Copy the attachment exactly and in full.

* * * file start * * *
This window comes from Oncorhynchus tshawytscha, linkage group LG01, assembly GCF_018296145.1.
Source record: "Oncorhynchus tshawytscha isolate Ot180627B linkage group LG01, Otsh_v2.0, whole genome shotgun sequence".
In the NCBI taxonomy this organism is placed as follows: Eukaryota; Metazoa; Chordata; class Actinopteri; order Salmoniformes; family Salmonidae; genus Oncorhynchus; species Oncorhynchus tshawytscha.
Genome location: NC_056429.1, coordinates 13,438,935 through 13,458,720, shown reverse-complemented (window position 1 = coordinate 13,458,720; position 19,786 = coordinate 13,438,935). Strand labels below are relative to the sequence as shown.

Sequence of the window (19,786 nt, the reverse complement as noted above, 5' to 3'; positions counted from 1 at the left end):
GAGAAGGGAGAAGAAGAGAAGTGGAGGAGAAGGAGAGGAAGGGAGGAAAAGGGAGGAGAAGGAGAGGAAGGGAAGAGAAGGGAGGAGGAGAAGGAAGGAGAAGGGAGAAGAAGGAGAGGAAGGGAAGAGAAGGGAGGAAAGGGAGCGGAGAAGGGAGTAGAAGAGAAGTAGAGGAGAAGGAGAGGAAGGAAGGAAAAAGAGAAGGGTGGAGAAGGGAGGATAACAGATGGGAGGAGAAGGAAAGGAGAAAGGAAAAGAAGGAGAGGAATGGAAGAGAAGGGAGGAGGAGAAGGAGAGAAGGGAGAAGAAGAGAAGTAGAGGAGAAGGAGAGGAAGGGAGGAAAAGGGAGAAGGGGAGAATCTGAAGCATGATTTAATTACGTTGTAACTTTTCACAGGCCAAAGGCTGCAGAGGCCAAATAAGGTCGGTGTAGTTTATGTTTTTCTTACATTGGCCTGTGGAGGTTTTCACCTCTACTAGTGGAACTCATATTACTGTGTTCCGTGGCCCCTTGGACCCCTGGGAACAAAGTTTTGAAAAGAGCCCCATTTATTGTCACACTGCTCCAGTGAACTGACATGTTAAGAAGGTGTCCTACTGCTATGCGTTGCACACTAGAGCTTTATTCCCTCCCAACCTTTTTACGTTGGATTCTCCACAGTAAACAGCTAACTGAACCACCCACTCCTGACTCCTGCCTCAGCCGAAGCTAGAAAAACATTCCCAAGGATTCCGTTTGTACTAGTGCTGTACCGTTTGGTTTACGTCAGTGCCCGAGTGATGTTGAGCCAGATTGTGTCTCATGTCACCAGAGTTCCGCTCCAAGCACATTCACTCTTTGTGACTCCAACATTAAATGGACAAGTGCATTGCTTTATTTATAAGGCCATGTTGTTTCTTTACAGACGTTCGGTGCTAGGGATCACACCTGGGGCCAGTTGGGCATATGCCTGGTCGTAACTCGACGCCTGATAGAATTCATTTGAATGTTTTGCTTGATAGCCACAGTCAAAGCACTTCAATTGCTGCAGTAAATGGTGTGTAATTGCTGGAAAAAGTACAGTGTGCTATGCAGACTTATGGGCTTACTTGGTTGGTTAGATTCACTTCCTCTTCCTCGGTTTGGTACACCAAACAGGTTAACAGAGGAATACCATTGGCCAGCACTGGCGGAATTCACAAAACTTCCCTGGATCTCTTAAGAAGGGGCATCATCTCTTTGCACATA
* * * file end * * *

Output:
This window comes from Oncorhynchus tshawytscha, linkage group LG01, assembly GCF_018296145.1.
Source record: "Oncorhynchus tshawytscha isolate Ot180627B linkage group LG01, Otsh_v2.0, whole genome shotgun sequence".
In the NCBI taxonomy this organism is placed as follows: Eukaryota; Metazoa; Chordata; class Actinopteri; order Salmoniformes; family Salmonidae; genus Oncorhynchus; species Oncorhynchus tshawytscha.
Genome location: NC_056429.1, coordinates 13,438,935 through 13,458,720, shown reverse-complemented (window position 1 = coordinate 13,458,720; position 19,786 = coordinate 13,438,935). Strand labels below are relative to the sequence as shown.

Sequence of the window (19,786 nt, the reverse complement as noted above, 5' to 3'; positions counted from 1 at the left end):
GAGAAGGGAGAAGAAGAGAAGTGGAGGAGAAGGAGAGGAAGGGAGGAAAAGGGAGGAGAAGGAGAGGAAGGGAAGAGAAGGGAGGAGGAGAAGGAAGGAGAAGGGAGAAGAAGGAGAGGAAGGGAAGAGAAGGGAGGAAAGGGAGCGGAGAAGGGAGTAGAAGAGAAGTAGAGGAGAAGGAGAGGAAGGAAGGAAAAAGAGAAGGGTGGAGAAGGGAGGATAACAGATGGGAGGAGAAGGAAAGGAGAAAGGAAAAGAAGGAGAGGAATGGAAGAGAAGGGAGGAGGAGAAGGAGAGAAGGGAGAAGAAGAGAAGTAGAGGAGAAGGAGAGGAAGGGAGGAAAAGGGAGAAGGGGAGAATCTGAAGCATGATTTAATTACGTTGTAACTTTTCACAGGCCAAAGGCTGCAGAGGCCAAATAAGGTCGGTGTAGTTTATGTTTTTCTTACATTGGCCTGTGGAGGTTTTCACCTCTACTAGTGGAACTCATATTACTGTGTTCCGTGGCCCCTTGGACCCCTGGGAACAAAGTTTTGAAAAGAGCCCCATTTATTGTCACACTGCTCCAGTGAACTGACATGTTAAGAAGGTGTCCTACTGCTATGCGTTGCACACTAGAGCTTTATTCCCTCCCAACCTTTTTACGTTGGATTCTCCACAGTAAACAGCTAACTGAACCACCCACTCCTGACTCCTGCCTCAGCCGAAGCTAGAAAAACATTCCCAAGGATTCCGTTTGTACTAGTGCTGTACCGTTTGGTTTACGTCAGTGCCCGAGTGATGTTGAGCCAGATTGTGTCTCATGTCACCAGAGTTCCGCTCCAAGCACATTCACTCTTTGTGACTCCAACATTAAATGGACAAGTGCATTGCTTTATTTATAAGGCCATGTTGTTTCTTTACAGACGTTCGGTGCTAGGGATCACACCTGGGGCCAGTTGGGCATATGCCTGGTCGTAACTCGACGCCTGATAGAATTCATTTGAATGTTTTGCTTGATAGCCACAGTCAAAGCACTTCAATTGCTGCAGTAAATGGTGTGTAATTGCTGGAAAAAGTACAGTGTGCTATGCAGACTTATGGGCTTACTTGGTTGGTTAGATTCACTTCCTCTTCCTCGGTTTGGTACACCAAACAGGTTAACAGAGGAATACCATTGGCCAGCACTGGCGGAATTCACAAAACTTCCCTGGATCTCTTAAGAAGGGGCATCATCTCTTTGCACATA